Keetch leaned on his shovel and sneered at the new guy on their crew, a skinny kid with a pasty white complexion. “What’d you do this time, Chaddie boy? Sneak an extra piece of toast at breakfast? Refuse to take your meds?”
Chad’s eyes widened and he swallowed nervously, his Adam’s apple bobbing up and down. “I…I didn’t do anything.” He hadn’t yet figured out that Keetch was a bullshitter and you had to just roll with it.
The kid couldn’t be more than seventeen or eighteen years old, the same age Vince was when he arrived at the Institute’s prison ten years ago. He’d never forget that cold, dark day when everything had changed—his family destroyed, the future he’d dreamed of shattered.
“If he hadn’t taken his meds,” Vince said, “do you think they’d have waited this long to retrieve him?”
“True dat,” Keetch said, grinning. “If he hadn’t, he’d have fire-breathed all over your ass by now.” He opened his mouth and exhaled loudly, pretending to expel flames. Several others laughed.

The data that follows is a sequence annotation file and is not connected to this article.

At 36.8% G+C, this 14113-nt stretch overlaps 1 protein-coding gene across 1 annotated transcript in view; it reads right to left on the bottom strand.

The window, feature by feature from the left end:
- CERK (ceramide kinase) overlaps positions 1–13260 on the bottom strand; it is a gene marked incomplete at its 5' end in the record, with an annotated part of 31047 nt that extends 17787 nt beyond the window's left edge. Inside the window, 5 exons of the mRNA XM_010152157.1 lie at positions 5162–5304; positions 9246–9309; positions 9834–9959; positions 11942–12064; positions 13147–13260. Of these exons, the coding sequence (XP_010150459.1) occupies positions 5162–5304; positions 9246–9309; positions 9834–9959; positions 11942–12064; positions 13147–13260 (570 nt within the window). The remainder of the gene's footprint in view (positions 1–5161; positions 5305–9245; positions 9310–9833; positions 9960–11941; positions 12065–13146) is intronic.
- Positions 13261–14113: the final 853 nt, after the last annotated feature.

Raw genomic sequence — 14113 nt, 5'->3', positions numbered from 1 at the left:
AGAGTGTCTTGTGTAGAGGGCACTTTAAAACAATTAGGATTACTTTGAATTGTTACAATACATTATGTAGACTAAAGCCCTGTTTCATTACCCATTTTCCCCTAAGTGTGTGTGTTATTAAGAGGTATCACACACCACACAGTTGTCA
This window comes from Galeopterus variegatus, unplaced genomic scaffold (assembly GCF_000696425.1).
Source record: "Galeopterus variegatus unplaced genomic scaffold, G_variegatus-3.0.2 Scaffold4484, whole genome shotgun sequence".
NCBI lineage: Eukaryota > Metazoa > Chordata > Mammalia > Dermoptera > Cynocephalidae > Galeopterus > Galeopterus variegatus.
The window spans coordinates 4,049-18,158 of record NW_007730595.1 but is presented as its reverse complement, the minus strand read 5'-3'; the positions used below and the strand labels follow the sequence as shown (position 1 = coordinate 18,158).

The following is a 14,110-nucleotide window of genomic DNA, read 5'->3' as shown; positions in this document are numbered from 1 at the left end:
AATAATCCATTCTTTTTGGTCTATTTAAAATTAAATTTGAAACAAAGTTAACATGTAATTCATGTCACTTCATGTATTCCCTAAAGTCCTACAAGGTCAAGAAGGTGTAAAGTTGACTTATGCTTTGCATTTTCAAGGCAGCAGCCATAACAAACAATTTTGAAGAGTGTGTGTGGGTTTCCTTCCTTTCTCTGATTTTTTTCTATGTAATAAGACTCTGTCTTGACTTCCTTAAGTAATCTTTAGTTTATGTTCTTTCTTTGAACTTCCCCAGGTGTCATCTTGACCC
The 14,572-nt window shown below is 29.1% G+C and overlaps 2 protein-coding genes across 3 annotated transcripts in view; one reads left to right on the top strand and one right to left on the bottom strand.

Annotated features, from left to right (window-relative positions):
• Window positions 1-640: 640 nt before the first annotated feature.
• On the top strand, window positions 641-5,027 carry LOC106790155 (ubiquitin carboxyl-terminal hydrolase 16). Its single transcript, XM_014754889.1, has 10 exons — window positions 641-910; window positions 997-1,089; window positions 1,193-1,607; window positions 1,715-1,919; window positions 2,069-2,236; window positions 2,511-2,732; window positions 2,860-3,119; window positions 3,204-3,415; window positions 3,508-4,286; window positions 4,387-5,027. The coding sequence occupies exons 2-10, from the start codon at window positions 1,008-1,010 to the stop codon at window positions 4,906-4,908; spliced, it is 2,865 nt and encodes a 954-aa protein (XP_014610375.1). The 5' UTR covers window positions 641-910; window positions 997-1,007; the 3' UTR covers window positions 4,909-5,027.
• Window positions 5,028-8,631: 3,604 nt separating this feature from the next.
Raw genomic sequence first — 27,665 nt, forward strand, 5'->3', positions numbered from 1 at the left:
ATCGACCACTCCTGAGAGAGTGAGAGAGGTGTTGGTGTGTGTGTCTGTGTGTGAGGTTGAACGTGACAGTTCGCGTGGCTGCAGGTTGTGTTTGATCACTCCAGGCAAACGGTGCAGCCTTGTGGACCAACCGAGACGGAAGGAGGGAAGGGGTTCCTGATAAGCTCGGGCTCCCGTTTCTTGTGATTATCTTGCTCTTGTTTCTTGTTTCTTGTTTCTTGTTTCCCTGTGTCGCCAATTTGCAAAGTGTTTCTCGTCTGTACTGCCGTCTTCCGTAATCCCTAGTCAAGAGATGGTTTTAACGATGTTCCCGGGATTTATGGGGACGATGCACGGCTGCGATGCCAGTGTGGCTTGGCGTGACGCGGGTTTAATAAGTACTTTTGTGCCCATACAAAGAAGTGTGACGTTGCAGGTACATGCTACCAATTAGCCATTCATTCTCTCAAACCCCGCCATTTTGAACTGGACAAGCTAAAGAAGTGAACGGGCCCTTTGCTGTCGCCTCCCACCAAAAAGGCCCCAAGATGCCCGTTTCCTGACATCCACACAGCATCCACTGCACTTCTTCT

“I’m not a Fire-Talent,” Chad mumbled under his breath, keeping his eyes downcast.
Sean paused in front of them, a railroad tie balanced twig-like across his broad shoulders. He was an ox of a man, and despite the crappy weather, shirtless. “It takes more than one missed dose of Impedio for a Talent’s abilities to return. If Chad’s dosage is commensurate with ours, I’d say it would take a full five or six days for it to be completely out of his system.”
Keetch saluted him. “Thanks for the science lesson, professor.”
Sean didn’t earn the moniker for nothing, although
would’ve been more accurate. Before coming here, the guy had been a brilliant software developer.
Vince glanced over at the truck where Palmer and the guards were still talking. Maybe they’d come for some other reason. Or for someone else. He didn’t want to think what was in store for him back at the Institute if they were here for him. He’d been down that road enough times to know it wouldn’t be pleasant.
As he shoveled more gravel, he fantasized for the billionth time about taking out the guards and escaping. One or two of them, he could easily handle. He didn’t spar with a makeshift heavy bag and do hundreds of pushups every day for nothing. But that would still leave the third guard, Palmer, and Palmer’s guys—a couple of worthless bastards who smelled like sauerkraut and were, at the moment, trying to hide their flask. Despite their incompetence, even